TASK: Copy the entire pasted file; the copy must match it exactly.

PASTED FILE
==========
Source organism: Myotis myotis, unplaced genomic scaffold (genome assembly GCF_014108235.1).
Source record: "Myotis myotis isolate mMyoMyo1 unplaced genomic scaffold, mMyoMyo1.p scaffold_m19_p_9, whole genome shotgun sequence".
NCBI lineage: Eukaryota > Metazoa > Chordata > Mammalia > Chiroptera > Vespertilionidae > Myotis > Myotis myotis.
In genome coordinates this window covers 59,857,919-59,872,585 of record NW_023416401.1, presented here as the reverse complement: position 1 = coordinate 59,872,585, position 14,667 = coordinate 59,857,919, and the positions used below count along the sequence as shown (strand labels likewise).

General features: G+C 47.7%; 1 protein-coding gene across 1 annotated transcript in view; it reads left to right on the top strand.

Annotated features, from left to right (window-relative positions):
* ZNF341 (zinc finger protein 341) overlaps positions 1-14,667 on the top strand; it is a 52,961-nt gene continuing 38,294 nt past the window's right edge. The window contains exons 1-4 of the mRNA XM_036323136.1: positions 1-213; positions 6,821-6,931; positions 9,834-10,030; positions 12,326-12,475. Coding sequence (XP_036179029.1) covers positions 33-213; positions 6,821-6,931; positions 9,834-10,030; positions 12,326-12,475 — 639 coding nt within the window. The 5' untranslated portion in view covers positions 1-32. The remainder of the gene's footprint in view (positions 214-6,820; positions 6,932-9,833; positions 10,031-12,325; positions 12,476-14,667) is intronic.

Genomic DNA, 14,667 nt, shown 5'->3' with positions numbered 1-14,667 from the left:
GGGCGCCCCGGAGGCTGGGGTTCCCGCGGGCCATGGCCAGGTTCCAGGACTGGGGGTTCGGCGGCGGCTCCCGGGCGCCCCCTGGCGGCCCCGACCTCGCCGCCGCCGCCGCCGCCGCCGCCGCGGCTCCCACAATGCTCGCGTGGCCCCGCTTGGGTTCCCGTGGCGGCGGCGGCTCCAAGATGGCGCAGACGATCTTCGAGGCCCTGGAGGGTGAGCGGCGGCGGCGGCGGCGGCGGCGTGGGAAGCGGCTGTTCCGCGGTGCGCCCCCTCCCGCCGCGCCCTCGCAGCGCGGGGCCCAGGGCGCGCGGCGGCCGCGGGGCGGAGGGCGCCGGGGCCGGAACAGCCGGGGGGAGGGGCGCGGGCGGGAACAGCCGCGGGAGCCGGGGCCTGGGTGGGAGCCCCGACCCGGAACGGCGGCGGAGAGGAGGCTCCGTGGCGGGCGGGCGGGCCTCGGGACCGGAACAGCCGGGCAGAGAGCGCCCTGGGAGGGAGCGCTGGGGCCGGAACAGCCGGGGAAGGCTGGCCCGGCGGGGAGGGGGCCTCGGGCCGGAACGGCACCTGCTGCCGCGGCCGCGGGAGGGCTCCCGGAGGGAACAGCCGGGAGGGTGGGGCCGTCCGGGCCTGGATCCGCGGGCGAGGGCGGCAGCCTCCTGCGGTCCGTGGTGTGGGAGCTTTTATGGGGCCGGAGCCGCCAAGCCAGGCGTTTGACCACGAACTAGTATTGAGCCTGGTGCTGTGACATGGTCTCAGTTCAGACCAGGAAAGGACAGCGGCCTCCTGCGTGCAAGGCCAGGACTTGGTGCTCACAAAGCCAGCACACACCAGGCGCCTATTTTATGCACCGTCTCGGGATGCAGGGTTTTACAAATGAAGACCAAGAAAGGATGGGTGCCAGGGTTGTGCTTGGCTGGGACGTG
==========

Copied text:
Source organism: Myotis myotis, unplaced genomic scaffold (genome assembly GCF_014108235.1).
Source record: "Myotis myotis isolate mMyoMyo1 unplaced genomic scaffold, mMyoMyo1.p scaffold_m19_p_9, whole genome shotgun sequence".
NCBI lineage: Eukaryota > Metazoa > Chordata > Mammalia > Chiroptera > Vespertilionidae > Myotis > Myotis myotis.
In genome coordinates this window covers 59,857,919-59,872,585 of record NW_023416401.1, presented here as the reverse complement: position 1 = coordinate 59,872,585, position 14,667 = coordinate 59,857,919, and the positions used below count along the sequence as shown (strand labels likewise).

General features: G+C 47.7%; 1 protein-coding gene across 1 annotated transcript in view; it reads left to right on the top strand.

Annotated features, from left to right (window-relative positions):
* ZNF341 (zinc finger protein 341) overlaps positions 1-14,667 on the top strand; it is a 52,961-nt gene continuing 38,294 nt past the window's right edge. The window contains exons 1-4 of the mRNA XM_036323136.1: positions 1-213; positions 6,821-6,931; positions 9,834-10,030; positions 12,326-12,475. Coding sequence (XP_036179029.1) covers positions 33-213; positions 6,821-6,931; positions 9,834-10,030; positions 12,326-12,475 — 639 coding nt within the window. The 5' untranslated portion in view covers positions 1-32. The remainder of the gene's footprint in view (positions 214-6,820; positions 6,932-9,833; positions 10,031-12,325; positions 12,476-14,667) is intronic.

Genomic DNA, 14,667 nt, shown 5'->3' with positions numbered 1-14,667 from the left:
GGGCGCCCCGGAGGCTGGGGTTCCCGCGGGCCATGGCCAGGTTCCAGGACTGGGGGTTCGGCGGCGGCTCCCGGGCGCCCCCTGGCGGCCCCGACCTCGCCGCCGCCGCCGCCGCCGCCGCCGCGGCTCCCACAATGCTCGCGTGGCCCCGCTTGGGTTCCCGTGGCGGCGGCGGCTCCAAGATGGCGCAGACGATCTTCGAGGCCCTGGAGGGTGAGCGGCGGCGGCGGCGGCGGCGGCGTGGGAAGCGGCTGTTCCGCGGTGCGCCCCCTCCCGCCGCGCCCTCGCAGCGCGGGGCCCAGGGCGCGCGGCGGCCGCGGGGCGGAGGGCGCCGGGGCCGGAACAGCCGGGGGGAGGGGCGCGGGCGGGAACAGCCGCGGGAGCCGGGGCCTGGGTGGGAGCCCCGACCCGGAACGGCGGCGGAGAGGAGGCTCCGTGGCGGGCGGGCGGGCCTCGGGACCGGAACAGCCGGGCAGAGAGCGCCCTGGGAGGGAGCGCTGGGGCCGGAACAGCCGGGGAAGGCTGGCCCGGCGGGGAGGGGGCCTCGGGCCGGAACGGCACCTGCTGCCGCGGCCGCGGGAGGGCTCCCGGAGGGAACAGCCGGGAGGGTGGGGCCGTCCGGGCCTGGATCCGCGGGCGAGGGCGGCAGCCTCCTGCGGTCCGTGGTGTGGGAGCTTTTATGGGGCCGGAGCCGCCAAGCCAGGCGTTTGACCACGAACTAGTATTGAGCCTGGTGCTGTGACATGGTCTCAGTTCAGACCAGGAAAGGACAGCGGCCTCCTGCGTGCAAGGCCAGGACTTGGTGCTCACAAAGCCAGCACACACCAGGCGCCTATTTTATGCACCGTCTCGGGATGCAGGGTTTTACAAATGAAGACCAAGAAAGGATGGGTGCCAGGGTTGTGCTTGGCTGGGACGTG